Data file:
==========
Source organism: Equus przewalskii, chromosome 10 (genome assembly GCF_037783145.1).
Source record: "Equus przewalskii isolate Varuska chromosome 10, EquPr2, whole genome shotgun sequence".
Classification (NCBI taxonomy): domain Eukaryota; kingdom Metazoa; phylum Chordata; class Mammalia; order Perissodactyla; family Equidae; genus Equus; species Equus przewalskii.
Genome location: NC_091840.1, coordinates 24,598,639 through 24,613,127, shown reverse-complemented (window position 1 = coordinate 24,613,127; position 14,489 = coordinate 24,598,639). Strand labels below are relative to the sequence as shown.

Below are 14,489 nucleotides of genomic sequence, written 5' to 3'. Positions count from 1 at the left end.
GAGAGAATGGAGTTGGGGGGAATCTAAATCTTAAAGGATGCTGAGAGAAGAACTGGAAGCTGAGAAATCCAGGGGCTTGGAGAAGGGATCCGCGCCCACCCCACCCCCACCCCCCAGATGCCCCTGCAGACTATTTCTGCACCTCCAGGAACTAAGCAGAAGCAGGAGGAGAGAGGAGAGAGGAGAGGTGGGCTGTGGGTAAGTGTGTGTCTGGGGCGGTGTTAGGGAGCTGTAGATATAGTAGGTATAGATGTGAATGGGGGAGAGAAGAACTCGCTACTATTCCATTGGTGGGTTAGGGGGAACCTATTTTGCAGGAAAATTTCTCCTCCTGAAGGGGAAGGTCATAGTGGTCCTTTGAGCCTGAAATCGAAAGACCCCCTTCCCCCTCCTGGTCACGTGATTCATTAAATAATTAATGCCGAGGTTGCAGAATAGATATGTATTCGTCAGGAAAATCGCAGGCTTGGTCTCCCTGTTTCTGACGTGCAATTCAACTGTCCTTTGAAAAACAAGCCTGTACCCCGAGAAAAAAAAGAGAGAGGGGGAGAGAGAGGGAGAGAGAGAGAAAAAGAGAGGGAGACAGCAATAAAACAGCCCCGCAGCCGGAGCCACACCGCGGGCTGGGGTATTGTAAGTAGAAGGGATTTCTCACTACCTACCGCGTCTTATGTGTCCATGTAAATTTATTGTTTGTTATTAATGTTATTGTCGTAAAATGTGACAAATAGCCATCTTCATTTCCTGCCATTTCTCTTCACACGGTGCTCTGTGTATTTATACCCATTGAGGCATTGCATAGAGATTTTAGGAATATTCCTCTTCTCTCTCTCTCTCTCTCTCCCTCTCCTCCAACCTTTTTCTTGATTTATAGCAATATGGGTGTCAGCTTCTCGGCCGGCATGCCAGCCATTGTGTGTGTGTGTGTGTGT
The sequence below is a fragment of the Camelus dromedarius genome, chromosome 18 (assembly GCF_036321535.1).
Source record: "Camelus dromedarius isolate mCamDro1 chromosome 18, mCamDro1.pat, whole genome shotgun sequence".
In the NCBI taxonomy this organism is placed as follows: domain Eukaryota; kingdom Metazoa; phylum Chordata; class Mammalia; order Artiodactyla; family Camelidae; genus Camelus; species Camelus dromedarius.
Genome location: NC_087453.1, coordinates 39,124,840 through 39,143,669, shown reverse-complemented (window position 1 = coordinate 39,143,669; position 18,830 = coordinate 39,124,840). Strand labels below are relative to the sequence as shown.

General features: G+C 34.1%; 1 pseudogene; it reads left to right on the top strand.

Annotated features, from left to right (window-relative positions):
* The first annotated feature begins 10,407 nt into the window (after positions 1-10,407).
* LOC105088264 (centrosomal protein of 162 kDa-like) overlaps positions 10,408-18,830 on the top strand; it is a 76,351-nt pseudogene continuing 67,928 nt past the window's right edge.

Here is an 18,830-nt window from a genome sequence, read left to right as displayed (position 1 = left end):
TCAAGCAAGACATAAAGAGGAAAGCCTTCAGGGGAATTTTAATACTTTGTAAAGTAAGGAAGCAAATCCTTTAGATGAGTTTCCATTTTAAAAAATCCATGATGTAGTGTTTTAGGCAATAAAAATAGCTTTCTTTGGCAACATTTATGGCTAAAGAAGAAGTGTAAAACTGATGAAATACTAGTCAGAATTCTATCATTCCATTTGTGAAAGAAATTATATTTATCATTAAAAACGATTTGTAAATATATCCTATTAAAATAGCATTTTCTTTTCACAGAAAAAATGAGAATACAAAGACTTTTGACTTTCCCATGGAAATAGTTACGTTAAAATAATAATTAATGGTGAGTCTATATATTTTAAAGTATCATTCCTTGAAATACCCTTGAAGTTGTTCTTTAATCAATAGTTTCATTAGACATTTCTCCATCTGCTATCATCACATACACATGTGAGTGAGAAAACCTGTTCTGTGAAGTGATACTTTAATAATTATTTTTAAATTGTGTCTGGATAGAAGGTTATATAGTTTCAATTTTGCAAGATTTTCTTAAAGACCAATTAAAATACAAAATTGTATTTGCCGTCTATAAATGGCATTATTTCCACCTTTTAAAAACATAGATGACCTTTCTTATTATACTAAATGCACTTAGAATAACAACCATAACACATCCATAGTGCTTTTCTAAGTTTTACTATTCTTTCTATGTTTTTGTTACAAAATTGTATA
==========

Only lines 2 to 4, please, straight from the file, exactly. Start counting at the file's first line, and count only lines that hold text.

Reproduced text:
Source record: "Equus przewalskii isolate Varuska chromosome 10, EquPr2, whole genome shotgun sequence".
Classification (NCBI taxonomy): domain Eukaryota; kingdom Metazoa; phylum Chordata; class Mammalia; order Perissodactyla; family Equidae; genus Equus; species Equus przewalskii.
Genome location: NC_091840.1, coordinates 24,598,639 through 24,613,127, shown reverse-complemented (window position 1 = coordinate 24,613,127; position 14,489 = coordinate 24,598,639). Strand labels below are relative to the sequence as shown.